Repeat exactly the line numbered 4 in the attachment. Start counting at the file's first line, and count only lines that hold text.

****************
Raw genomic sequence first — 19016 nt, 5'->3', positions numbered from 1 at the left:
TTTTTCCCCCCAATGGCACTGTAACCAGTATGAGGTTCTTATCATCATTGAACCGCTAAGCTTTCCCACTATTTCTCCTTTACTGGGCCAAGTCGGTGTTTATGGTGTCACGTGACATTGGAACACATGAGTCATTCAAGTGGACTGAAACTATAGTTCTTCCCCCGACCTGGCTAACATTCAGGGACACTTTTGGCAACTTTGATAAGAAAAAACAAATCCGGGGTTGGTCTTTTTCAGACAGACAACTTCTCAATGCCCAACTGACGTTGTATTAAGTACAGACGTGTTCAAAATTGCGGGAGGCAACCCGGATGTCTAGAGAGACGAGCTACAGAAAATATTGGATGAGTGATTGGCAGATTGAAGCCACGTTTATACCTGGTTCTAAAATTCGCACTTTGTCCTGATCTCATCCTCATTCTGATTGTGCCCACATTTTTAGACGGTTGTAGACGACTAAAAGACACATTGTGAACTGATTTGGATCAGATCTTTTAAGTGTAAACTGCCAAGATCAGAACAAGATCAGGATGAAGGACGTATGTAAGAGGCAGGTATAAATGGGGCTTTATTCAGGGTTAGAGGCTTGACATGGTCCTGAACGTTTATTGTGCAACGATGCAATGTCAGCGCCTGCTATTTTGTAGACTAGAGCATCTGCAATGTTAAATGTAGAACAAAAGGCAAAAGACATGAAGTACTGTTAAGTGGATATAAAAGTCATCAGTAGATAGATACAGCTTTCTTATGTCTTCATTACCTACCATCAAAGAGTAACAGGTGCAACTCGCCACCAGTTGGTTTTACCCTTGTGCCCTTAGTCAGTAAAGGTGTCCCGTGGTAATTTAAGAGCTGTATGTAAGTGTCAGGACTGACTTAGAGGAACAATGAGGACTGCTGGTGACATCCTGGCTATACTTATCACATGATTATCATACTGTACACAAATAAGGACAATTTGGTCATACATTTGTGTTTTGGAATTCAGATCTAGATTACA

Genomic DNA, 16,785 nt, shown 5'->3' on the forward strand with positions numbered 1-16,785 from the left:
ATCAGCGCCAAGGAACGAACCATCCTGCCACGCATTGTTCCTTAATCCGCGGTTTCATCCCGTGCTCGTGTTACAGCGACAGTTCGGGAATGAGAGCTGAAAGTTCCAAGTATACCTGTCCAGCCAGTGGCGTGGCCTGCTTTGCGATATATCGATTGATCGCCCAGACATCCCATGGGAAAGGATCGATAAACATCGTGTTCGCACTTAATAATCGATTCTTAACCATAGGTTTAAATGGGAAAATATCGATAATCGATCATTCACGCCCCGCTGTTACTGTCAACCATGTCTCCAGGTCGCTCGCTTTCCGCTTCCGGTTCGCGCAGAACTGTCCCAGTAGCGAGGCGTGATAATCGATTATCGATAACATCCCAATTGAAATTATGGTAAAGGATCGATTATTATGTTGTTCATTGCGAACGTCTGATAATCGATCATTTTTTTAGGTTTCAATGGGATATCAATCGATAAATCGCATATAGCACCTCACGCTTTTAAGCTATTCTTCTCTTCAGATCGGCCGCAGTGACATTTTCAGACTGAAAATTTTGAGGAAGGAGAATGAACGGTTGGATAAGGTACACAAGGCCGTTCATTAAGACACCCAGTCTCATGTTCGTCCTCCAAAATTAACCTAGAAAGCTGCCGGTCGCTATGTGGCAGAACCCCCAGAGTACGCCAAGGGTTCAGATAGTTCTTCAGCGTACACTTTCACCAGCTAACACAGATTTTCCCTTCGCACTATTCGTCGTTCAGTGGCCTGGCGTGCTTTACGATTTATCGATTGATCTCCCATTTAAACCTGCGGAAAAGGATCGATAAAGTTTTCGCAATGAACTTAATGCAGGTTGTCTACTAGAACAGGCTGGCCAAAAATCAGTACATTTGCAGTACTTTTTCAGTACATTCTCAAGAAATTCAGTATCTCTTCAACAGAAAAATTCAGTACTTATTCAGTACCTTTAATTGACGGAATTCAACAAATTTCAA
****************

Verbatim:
ATCAGCGCCAAGGAACGAACCATCCTGCCACGCATTGTTCCTTAATCCGCGGTTTCATCCCGTGCTCGTGTTACAGCGACAGTTCGGGAATGAGAGCTGAAAGTTCCAAGTATACCTGTCCAGCCAGTGGCGTGGCCTGCTTTGCGATATATCGATTGATCGCCCAGACATCCCATGGGAAAGGATCGATAAACATCGTGTTCGCACTTAATAATCGATTCTTAACCATAGGTTTAAATGGGAAAATATCGATAATCGATCATTCACGCCCCGCTGTTACTGTCAACCATGTCTCCAGGTCGCTCGCTTTCCGCTTCCGGTTCGCGCAGAACTGTCCCAGTAGCGAGGCGTGATAATCGATTATCGATAACATCCCAATTGAAATTATGGTAAAGGATCGATTATTATGTTGTTCATTGCGAACGTCTGATAATCGATCATTTTTTTAGGTTTCAATGGGATATCAATCGATAAATCGCATATAGCACCTCACGCTTTTAAGCTATTCTTCTCTTCAGATCGGCCGCAGTGACATTTTCAGACTGAAAATTTTGAGGAAGGAGAATGAACGGTTGGATAAGGTACACAAGGCCGTTCATTAAGACACCCAGTCTCATGTTCGTCCTCCAAAATTAACCTAGAAAGCTGCCGGTCGCTATGTGGCAGAACCCCCAGAGTACGCCAAGGGTTCAGATAGTTCTTCAGCGTACACTTTCACCAGCTAACACAGATTTTCCCTTCGCACTATTCGTCGTTCAGTGGCCTGGCGTGCTTTACGATTTATCGATTGATCTCCCATTTAAACCTGCGGAAAAGGATCGATAAAGTTTTCGCAATGAACTTAATGCAGGTTGTCTACTAGAACAGGCTGGCCAAAAATCAGTACATTTGCAGTACTTTTTCAGTACATTCTCAAGAAATTCAGTATCTCTTCAACAGAAAAATTCAGTACTTATTCAGTACCTTTAATTGACGGAATTCAACAAATTTCAA